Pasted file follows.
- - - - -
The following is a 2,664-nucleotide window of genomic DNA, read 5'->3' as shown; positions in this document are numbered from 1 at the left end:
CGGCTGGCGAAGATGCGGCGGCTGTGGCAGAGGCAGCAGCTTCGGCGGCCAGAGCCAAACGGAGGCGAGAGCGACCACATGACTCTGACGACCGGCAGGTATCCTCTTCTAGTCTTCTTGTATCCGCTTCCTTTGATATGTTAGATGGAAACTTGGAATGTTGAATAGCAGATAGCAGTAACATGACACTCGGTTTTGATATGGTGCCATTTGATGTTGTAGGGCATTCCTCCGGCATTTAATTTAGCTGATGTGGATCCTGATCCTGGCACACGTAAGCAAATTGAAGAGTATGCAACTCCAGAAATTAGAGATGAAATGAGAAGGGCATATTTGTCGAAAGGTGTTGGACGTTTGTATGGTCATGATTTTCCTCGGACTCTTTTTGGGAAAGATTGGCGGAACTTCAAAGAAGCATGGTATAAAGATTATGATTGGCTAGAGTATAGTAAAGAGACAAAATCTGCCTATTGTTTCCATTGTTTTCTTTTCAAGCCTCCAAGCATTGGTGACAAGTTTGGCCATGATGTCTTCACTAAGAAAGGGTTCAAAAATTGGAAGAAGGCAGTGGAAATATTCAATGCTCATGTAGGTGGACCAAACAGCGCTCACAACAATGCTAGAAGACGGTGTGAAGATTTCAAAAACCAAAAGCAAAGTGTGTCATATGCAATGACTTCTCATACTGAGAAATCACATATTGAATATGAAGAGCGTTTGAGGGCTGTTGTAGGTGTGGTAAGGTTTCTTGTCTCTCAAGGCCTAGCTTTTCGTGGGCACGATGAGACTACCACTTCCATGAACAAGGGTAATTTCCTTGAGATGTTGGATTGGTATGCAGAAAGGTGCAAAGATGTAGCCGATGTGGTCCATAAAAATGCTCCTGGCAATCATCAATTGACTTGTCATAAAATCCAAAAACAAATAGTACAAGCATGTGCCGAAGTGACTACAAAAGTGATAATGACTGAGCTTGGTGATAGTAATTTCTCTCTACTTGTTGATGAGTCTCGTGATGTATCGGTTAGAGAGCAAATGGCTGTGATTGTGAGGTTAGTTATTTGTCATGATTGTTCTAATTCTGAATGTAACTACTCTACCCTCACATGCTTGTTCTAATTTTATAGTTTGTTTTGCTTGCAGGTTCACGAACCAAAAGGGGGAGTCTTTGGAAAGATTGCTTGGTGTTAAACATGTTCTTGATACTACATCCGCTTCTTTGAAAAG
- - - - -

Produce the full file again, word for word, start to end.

The following is a 2,664-nucleotide window of genomic DNA, read 5'->3' as shown; positions in this document are numbered from 1 at the left end:
CGGCTGGCGAAGATGCGGCGGCTGTGGCAGAGGCAGCAGCTTCGGCGGCCAGAGCCAAACGGAGGCGAGAGCGACCACATGACTCTGACGACCGGCAGGTATCCTCTTCTAGTCTTCTTGTATCCGCTTCCTTTGATATGTTAGATGGAAACTTGGAATGTTGAATAGCAGATAGCAGTAACATGACACTCGGTTTTGATATGGTGCCATTTGATGTTGTAGGGCATTCCTCCGGCATTTAATTTAGCTGATGTGGATCCTGATCCTGGCACACGTAAGCAAATTGAAGAGTATGCAACTCCAGAAATTAGAGATGAAATGAGAAGGGCATATTTGTCGAAAGGTGTTGGACGTTTGTATGGTCATGATTTTCCTCGGACTCTTTTTGGGAAAGATTGGCGGAACTTCAAAGAAGCATGGTATAAAGATTATGATTGGCTAGAGTATAGTAAAGAGACAAAATCTGCCTATTGTTTCCATTGTTTTCTTTTCAAGCCTCCAAGCATTGGTGACAAGTTTGGCCATGATGTCTTCACTAAGAAAGGGTTCAAAAATTGGAAGAAGGCAGTGGAAATATTCAATGCTCATGTAGGTGGACCAAACAGCGCTCACAACAATGCTAGAAGACGGTGTGAAGATTTCAAAAACCAAAAGCAAAGTGTGTCATATGCAATGACTTCTCATACTGAGAAATCACATATTGAATATGAAGAGCGTTTGAGGGCTGTTGTAGGTGTGGTAAGGTTTCTTGTCTCTCAAGGCCTAGCTTTTCGTGGGCACGATGAGACTACCACTTCCATGAACAAGGGTAATTTCCTTGAGATGTTGGATTGGTATGCAGAAAGGTGCAAAGATGTAGCCGATGTGGTCCATAAAAATGCTCCTGGCAATCATCAATTGACTTGTCATAAAATCCAAAAACAAATAGTACAAGCATGTGCCGAAGTGACTACAAAAGTGATAATGACTGAGCTTGGTGATAGTAATTTCTCTCTACTTGTTGATGAGTCTCGTGATGTATCGGTTAGAGAGCAAATGGCTGTGATTGTGAGGTTAGTTATTTGTCATGATTGTTCTAATTCTGAATGTAACTACTCTACCCTCACATGCTTGTTCTAATTTTATAGTTTGTTTTGCTTGCAGGTTCACGAACCAAAAGGGGGAGTCTTTGGAAAGATTGCTTGGTGTTAAACATGTTCTTGATACTACATCCGCTTCTTTGAAAAG